I am offering an online essay class that begins tomorrow through Story Circle Network, an organization that celebrates women’s writing. The price is right: $160 if you are a Story Circle Network member; $200 if you are not. This is for 5 weeks of lessons, with a chance to learn about and write a different type of essay every week. You get personal editing from yours truly and constructive feedback from your fellow students.

We will be using Dinty W. Moore’s book, Crafting the Personal Essay: A Guide for Writing and Publishing Creative Nonfiction. Dinty is a professor of Creative Nonfiction at Ohio University and his book is easy to read and gives great examples of different types of personal essays, such as memoir, contemplative, travel, food, nature, spiritual and humorous.

But why should you take this class? The primary reason is that it will give you a chance to write short pieces (nothing over 1200 words) about your life. It will give you a opportunity to put on paper experiences that you’ve always wanted to share, but just didn’t know how to communicate in a way that felt “right.” Dinty’s book helps take the fear out of writing and instead puts in the fun. Also, I am dedicated to helping my students feel safe in my classes so you will know that the atmosphere is encouraging and the feedback constructive. I have no desire to extinguish anyone’s creative flame.

So, if you’ve been leaning towards writing your thoughts down and need some guidance on how to do that in a coherent way, then this is your chance. No time like the present to jump in and get started.

Here’s the link to Story Circle Network. Tomorrow we begin. Come join us!

Here is the link to become a member of Story Circle Network:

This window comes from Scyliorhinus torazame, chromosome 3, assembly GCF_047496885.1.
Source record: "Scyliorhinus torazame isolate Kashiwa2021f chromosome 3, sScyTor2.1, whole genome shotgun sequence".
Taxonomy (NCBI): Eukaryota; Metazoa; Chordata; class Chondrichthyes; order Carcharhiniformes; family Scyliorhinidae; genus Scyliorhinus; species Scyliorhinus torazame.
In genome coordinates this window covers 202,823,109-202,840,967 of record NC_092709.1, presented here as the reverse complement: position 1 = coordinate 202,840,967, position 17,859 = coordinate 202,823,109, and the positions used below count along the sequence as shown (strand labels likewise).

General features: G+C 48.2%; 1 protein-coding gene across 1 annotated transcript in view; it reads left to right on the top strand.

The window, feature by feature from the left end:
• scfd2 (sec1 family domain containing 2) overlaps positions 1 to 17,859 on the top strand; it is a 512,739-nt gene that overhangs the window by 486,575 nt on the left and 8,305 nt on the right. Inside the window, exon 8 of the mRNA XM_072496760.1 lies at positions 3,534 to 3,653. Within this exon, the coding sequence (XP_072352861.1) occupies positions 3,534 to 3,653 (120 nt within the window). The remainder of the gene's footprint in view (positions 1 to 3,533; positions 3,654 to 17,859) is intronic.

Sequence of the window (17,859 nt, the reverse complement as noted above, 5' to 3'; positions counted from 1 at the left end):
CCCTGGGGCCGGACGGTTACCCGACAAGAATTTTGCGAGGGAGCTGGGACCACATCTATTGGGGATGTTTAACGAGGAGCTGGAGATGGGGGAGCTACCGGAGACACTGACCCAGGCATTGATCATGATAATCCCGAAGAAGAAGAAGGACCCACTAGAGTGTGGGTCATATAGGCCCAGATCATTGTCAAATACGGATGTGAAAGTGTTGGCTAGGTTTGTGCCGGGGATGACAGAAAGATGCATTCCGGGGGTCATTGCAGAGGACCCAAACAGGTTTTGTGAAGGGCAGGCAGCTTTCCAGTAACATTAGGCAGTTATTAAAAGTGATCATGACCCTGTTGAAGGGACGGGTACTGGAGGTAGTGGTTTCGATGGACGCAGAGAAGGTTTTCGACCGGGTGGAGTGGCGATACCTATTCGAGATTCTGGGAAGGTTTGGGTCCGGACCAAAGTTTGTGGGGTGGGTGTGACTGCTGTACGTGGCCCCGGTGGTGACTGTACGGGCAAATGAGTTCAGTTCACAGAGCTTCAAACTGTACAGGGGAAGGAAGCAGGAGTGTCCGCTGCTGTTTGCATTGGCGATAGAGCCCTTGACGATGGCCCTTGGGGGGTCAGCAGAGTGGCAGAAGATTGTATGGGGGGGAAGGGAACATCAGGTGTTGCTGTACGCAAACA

Near Perfect Evening in Downtown LA

We had the one of the loveliest evening tonight that I can remember.

We sneaked into The Broad Contemporary Art Museum, thanks to Ray Beaty’s quick thinking to ask the guard if we could JUST go to the gift shop. (The museum is free; it’s just there was a line at the front door.) Anyway, with some coaxing, our friend Jared and I were cajoled by Ray into the main museum. We agreed once we saw the guard didn’t seem remotely interested in where we were. Alas, the museum is fabulous – beautiful interior spaces and thought-provoking art – and I took lots of pictures. Unfortunately, my computer is messing up tonight and won’t let me download my photos so that will have to wait for another day.

The second part of this amazing evening was a superlative night at Disney Hall with the LA Phil. The pianist, Yefim Bronfman, was the soloist for the Beethoven Piano Concerto No. 1 in C Major Op 15 and he had such a gentle touch on the keys that there were times when the entire audience was bending a collective ear to listen to the soft tones. He received four standing ovations and hence played another piece. I didn’t recognize it, but it was lovely.

At intermission, we ran into a former volunteer from The Breakfast Club; Charles and I have washed and rinsed many a dish together. It was great to see him and he said he hoped to return to volunteer again soon. That would be a treat. Also, we met two friends of his. We were all Episcopalians, just from three different churches. You can’t keep those Episcopalians out of Disney Hall!

The best part of the evening was the Mahler Symphony No 1 in D Major, which may have just become my favorite Mahler symphony. It was so absolutely gorgeous that at the end, everyone in the audience leapt to their feet and cheered. This was conducted by Esa-Pekka Salonen, who received his own four standing ovations since we all simply kept cheering. Everyone was still energized as we filed out of the hall, abuzz with how emotional and touching the music had been.

I sat next to a fourteen year old boy who told me that he is a timpano player. He said that he would be attending Interlachen Center for the Arts in Michigan in the fall and that he was very excited about it. “Are you nervous or scared?” I asked. “Both,” he said. When I asked him what his aspirations were, he said, “To play right down there on that stage.” I told him I thought that could be a wonderful life. He was tapping his fingers all the way through the Mahler and was one of the first to jump up at the end. To have such focus at fourteen. Amazing.

Ray and I agreed this was a near perfect evening. Modern art and classical music. That’s a combo hard to beat, especially when it involves the incomparable LA Phil!

The Broad


Third Floor of The Broad


Disney Hall


Esa-Pekka Salonen